This element is grey, malleable and ductile and has exceptional magnetic properties.

It readily oxidizes in moist air and is attacked by many corrosive agents.

It seldom appears pure. It is nearly always found as iron ore which is a compound of iron and oxygen, or of iron, oxygen and carbon joined with other substances such as limestone and clay.

Iron is set free from its ore in a blast furnace which is a tower built of iron plates and lined with firebrick. At the base there is a taphole which can be opened to let the molten iron run off, and above it the blast pipes enter carrying the blast of hot air to keep combustion. The gases are driven off through a taphole and the air blast passes to be heated before it enters the furnace. The charge, which is introduced at the top, consists of alternate layers of iron ore to provide the iron; limestone to act as flux, and coke or coal to supply heat and produce the carbon monoxide which is the active reducing agent.

The iron which is released from the ore, sinks to the bottom of the furnace and is driven off through the taphole into sand moulds outside the furnace where it solidifies giving the blocks known as pig irons, the process being continuous.

Iron was known to the ancient world and probably its first samples examined were of meteoric origin. The Egyptian, Hebrew and Assyrian names for this metal mean, "the metal of heaven" thus indicating that the first known specimens were of heavenly origin. It is said that the working of iron ore was. first practised on a large scale in ancient Egypt.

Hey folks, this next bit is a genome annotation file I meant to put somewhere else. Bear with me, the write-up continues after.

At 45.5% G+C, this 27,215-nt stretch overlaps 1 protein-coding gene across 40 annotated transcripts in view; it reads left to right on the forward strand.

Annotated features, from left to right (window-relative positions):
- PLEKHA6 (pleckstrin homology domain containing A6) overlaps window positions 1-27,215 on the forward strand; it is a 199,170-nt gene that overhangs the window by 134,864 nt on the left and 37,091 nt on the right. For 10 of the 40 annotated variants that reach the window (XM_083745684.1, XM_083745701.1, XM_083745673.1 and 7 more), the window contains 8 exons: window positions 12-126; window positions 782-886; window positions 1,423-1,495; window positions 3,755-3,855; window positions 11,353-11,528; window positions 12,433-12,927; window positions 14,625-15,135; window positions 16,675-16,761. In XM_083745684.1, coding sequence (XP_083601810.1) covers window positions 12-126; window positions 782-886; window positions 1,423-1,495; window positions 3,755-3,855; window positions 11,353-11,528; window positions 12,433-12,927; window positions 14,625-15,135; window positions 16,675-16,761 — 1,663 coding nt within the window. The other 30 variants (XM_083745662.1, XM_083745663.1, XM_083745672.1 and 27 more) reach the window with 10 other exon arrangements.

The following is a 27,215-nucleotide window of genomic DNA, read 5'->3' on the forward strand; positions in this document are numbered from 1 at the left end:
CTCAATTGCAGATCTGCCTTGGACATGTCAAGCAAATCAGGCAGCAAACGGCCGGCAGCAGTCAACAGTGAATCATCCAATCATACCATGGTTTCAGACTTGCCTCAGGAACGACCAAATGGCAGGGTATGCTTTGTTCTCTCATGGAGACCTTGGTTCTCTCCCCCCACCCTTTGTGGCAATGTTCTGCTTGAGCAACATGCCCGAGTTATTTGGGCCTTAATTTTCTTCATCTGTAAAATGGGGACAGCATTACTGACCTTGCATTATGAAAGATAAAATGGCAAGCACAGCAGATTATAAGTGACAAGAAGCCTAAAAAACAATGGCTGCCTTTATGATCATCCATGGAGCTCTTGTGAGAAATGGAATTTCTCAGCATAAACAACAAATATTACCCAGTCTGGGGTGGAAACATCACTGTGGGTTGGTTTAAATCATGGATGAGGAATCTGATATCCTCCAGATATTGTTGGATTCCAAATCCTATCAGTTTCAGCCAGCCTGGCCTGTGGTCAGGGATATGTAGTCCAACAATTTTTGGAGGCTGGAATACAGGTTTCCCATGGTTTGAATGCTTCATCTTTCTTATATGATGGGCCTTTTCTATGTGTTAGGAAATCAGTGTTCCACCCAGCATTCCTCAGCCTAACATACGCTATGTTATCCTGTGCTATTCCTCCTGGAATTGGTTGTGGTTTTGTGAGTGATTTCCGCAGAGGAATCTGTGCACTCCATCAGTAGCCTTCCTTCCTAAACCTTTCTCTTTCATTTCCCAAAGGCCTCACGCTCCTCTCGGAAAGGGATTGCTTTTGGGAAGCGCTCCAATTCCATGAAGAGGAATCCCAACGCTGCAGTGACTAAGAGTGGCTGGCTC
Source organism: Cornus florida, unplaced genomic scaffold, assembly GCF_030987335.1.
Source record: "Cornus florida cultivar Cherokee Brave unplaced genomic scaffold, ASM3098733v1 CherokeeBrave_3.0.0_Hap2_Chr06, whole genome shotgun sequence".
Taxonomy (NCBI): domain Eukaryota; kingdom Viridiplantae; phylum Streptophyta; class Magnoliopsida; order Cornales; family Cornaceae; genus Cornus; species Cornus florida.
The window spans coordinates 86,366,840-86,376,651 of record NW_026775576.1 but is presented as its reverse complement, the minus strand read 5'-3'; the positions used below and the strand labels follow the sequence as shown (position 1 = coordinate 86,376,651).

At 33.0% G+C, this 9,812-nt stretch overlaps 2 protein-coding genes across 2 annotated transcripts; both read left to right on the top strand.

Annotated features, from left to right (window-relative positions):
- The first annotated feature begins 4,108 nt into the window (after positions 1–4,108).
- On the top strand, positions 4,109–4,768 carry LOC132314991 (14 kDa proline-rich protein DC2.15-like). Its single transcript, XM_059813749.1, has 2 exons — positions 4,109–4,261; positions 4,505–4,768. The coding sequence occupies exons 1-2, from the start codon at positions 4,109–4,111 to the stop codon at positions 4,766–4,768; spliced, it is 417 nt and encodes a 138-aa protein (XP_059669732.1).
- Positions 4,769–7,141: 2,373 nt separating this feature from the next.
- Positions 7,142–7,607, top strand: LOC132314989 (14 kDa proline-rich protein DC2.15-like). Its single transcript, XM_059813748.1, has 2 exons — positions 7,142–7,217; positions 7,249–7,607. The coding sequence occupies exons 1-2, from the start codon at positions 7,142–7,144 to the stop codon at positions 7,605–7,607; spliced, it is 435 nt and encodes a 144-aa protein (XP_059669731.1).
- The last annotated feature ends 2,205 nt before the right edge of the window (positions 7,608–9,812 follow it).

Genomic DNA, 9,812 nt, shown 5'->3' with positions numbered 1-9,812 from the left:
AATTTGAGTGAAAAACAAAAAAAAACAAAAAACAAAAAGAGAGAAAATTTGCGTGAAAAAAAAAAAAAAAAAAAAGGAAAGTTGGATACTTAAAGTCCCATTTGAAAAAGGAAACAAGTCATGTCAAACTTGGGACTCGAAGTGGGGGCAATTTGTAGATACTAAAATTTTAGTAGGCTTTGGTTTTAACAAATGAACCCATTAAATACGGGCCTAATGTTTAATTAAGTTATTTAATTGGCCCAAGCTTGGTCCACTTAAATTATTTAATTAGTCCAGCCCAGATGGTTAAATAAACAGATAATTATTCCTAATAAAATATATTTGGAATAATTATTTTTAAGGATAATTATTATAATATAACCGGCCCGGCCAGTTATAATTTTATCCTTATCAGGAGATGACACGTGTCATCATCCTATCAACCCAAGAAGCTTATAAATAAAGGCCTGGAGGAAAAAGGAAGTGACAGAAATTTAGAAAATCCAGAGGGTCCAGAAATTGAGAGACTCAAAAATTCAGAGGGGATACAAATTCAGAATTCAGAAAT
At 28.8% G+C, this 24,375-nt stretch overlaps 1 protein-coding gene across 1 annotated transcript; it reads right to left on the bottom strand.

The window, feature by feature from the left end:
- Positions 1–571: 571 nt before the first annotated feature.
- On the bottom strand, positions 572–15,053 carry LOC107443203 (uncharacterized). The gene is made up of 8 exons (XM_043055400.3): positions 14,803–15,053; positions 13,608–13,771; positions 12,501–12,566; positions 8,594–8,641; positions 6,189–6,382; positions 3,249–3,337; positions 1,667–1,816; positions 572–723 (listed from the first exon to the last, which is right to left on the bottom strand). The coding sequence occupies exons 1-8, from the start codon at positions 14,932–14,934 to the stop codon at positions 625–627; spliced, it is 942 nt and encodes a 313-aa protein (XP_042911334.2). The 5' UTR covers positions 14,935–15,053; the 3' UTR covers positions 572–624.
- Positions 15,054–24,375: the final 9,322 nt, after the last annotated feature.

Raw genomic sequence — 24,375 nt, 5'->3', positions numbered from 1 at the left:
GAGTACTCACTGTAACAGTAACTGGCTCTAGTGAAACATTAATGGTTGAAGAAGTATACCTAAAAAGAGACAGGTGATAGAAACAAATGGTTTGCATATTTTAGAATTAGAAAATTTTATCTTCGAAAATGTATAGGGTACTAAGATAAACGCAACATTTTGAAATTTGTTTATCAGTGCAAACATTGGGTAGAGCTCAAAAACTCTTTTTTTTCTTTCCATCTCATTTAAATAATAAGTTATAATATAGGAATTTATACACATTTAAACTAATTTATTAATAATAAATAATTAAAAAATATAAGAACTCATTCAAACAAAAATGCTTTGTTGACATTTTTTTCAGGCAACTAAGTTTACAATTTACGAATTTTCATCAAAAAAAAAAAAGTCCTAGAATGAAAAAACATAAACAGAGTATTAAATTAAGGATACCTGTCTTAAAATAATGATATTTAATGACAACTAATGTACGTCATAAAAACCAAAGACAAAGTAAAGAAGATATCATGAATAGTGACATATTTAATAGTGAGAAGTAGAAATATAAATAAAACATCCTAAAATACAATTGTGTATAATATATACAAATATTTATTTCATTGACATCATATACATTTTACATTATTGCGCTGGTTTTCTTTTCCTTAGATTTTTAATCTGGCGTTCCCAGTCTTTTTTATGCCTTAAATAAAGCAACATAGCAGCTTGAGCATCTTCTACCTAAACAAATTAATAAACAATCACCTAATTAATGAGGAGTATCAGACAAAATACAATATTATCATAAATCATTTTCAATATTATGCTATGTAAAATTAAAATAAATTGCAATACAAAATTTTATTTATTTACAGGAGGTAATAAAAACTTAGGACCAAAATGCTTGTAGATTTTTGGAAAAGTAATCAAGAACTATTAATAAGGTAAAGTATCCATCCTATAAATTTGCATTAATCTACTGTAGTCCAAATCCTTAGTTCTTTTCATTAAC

Pig iron is hard and brittle and cannot be shaped with a hammer. It is used to make wrought iron and steel and for castings. For these, suitable pig iron is remelted and poured into moulds shaped according to the article required.

Cast iron is brittle. It generally cannot be forged, that is heated and shaped. It resists rusting much better than wrought iron. It is particularly used for railings, gratings, pipes and stoves.

The oldest form of iron used by man is wrought iron which is made by releasing suitable pig iron from most of its impurities.

Pig iron is melted in a puddling furnace with the oxides of iron which oxidize the impurities; the oxygen from the ore combines with the carbon in the pigs, the metal is puddled with long rakes through the furnacedoor, and at a certain stage in the manufacture, the metal begins to set and become sticky; then it is rolled into a ball mixed with slag which is afterwards squeezed out as much as possible by rolling and hammering. This material is malleable, tough and very resistant to shock. Today there are very few uses for this material because commercial mild steel serves the same general purposes and is much cheaper. It has now a few applications such as nails, chains, horse-shoes, anchors and ornamental ironwork.


Steel is an alloy of iron and carbon which is made of pig iron by removing the excess of carbon and the undesirable components by means of oxidation reactions. It is hard, strong and resistant.